Booksmart is a new coming-of-age comedy filled with a lot of laughs and a wonderful young cast that all have bright futures ahead of them. I have heard great hyperbole from some on this movie so I went in with high expectations. While the film may not have reached the heights I expected, it was a ton of fun and certainly a nice addition to the genre.
Booksmart focused on the friendship between Amy (Kaitlyn Dever) and Molly (Beanie Feldstein), lifelong friends who had spent their high school years studying and working hard in order to get into a good college, only to find out, to their horror, that the high school students who spent their time partying were also getting into good colleges.
Finding the situation unfair, the girls decided that they would go out partying the night before graduation to make up for lost time.
I came into this movie with the thought that this might be similar to last year’s great movie, Eighth Grade, but with more humor. However, that was not the vibe that I got from Booksmart. It was much more like Superbad.
I have mentioned this before, but I have a bias toward movies that portray school or school staff in an unrealistic manner. Being a teacher myself, when a film has moments that make me think that something would never happen in any school, it pulls me out of the film, and, unfortunately, there are several moments like that in this movie.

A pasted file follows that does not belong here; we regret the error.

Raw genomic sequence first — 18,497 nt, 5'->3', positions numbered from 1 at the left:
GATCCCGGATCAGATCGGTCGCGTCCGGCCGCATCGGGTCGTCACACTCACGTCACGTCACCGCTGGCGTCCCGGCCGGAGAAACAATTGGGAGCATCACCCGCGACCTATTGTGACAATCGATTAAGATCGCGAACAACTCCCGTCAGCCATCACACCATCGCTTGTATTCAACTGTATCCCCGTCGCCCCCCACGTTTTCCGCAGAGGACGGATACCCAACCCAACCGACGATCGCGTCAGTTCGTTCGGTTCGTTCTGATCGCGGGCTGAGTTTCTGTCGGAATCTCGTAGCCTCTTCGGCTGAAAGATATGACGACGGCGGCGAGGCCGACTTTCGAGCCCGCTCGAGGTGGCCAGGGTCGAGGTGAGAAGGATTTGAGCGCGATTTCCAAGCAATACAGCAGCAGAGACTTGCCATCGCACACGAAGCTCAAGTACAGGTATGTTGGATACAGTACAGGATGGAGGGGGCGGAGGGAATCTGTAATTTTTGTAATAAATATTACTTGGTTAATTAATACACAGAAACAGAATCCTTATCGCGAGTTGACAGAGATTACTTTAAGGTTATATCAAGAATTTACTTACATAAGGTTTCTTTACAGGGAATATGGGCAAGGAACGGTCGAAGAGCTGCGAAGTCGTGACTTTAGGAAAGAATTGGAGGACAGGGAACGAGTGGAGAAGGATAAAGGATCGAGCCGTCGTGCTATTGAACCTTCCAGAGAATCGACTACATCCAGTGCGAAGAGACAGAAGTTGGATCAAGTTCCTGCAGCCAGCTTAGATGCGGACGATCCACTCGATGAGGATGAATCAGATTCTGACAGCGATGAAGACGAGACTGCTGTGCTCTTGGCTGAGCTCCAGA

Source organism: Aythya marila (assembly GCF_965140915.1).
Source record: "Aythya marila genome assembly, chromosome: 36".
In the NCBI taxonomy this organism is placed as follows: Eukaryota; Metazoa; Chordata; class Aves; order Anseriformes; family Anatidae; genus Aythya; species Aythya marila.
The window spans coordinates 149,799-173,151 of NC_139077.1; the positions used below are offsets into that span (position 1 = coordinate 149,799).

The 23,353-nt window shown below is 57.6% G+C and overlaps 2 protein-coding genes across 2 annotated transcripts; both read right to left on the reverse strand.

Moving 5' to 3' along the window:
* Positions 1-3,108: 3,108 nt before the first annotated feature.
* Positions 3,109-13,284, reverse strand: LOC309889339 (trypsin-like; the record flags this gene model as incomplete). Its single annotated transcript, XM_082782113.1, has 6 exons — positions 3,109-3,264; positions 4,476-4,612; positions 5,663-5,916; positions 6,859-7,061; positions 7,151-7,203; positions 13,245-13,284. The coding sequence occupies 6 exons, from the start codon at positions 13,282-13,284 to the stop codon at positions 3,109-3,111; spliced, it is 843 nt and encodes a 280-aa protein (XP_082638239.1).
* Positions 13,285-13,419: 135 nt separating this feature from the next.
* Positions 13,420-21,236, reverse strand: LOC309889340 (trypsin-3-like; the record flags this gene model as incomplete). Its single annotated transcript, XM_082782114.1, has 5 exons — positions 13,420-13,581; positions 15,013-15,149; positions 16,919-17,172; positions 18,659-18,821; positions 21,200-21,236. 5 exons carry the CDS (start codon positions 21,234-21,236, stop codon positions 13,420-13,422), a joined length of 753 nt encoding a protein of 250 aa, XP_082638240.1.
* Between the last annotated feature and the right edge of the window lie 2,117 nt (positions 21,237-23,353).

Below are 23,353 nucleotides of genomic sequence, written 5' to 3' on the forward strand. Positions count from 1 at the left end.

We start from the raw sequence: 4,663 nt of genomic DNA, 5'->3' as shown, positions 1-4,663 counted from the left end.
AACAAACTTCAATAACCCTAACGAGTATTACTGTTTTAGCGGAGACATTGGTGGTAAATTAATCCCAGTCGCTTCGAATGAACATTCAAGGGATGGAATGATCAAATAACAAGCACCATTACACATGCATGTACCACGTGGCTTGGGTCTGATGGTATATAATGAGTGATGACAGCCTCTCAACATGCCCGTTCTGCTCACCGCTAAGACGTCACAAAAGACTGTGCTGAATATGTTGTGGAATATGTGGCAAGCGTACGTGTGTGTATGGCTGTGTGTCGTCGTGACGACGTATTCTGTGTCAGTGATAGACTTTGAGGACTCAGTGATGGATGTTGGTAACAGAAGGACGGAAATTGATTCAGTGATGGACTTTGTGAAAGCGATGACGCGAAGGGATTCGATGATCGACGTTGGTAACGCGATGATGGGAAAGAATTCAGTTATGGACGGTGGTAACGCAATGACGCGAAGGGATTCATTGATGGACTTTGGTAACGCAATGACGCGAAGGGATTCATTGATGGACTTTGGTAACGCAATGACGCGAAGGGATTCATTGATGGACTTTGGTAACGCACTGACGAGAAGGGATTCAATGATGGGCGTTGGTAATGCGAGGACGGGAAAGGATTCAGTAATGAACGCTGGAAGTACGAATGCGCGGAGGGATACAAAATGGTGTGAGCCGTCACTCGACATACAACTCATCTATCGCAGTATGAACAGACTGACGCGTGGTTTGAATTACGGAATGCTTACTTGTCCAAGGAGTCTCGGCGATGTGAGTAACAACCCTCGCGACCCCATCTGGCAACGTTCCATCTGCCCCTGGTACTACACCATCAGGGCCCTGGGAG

Sure, there are situations that can be exaggerated for humor effect, but some things just would never happen and those hurt the film for me.
There is absolutely no denying, though, that this young cast is wonderful and many of them have bright careers ahead of them. Then, the characters shown here initially seem to be the one note, stereotypical type characters you see in high school comedies like this but they all have more unexpected depth that shines through as the film progresses.
In particular, a shout out to Skyler Gisondo (from Santa Clarita Diet) whose character is much more than he appears. Billie Lourd, who plays Gigi, is one of the best running gags in the film. Several of the young actors receive important scenes that show what it can be like in the high school world.
There are some great laughs, but I have to say there was never any time that I was laughing too hard. There were some solid humor, but not laugh until my stomach hurt type of humor.
The most important part of the film is the relationship between Amy and Molly and you never fail to believe that they are as close as they can be. The connection with them is clear and apparent. Some of the relationships between the girls and their classmates do not work as well, but services the film fine. There are some funny cameos from Lisa Kudrow, Will Forte and Jason Sudeikis.
Booksmart marks the directorial debut of Olivia Wilde and she does a fantastic job. The film looks tremendous and each shot tells a story. The cast is talented and the characters are much more than they seem. Booksmart is a funny, poignant film that gives us a different look at the teenage experience.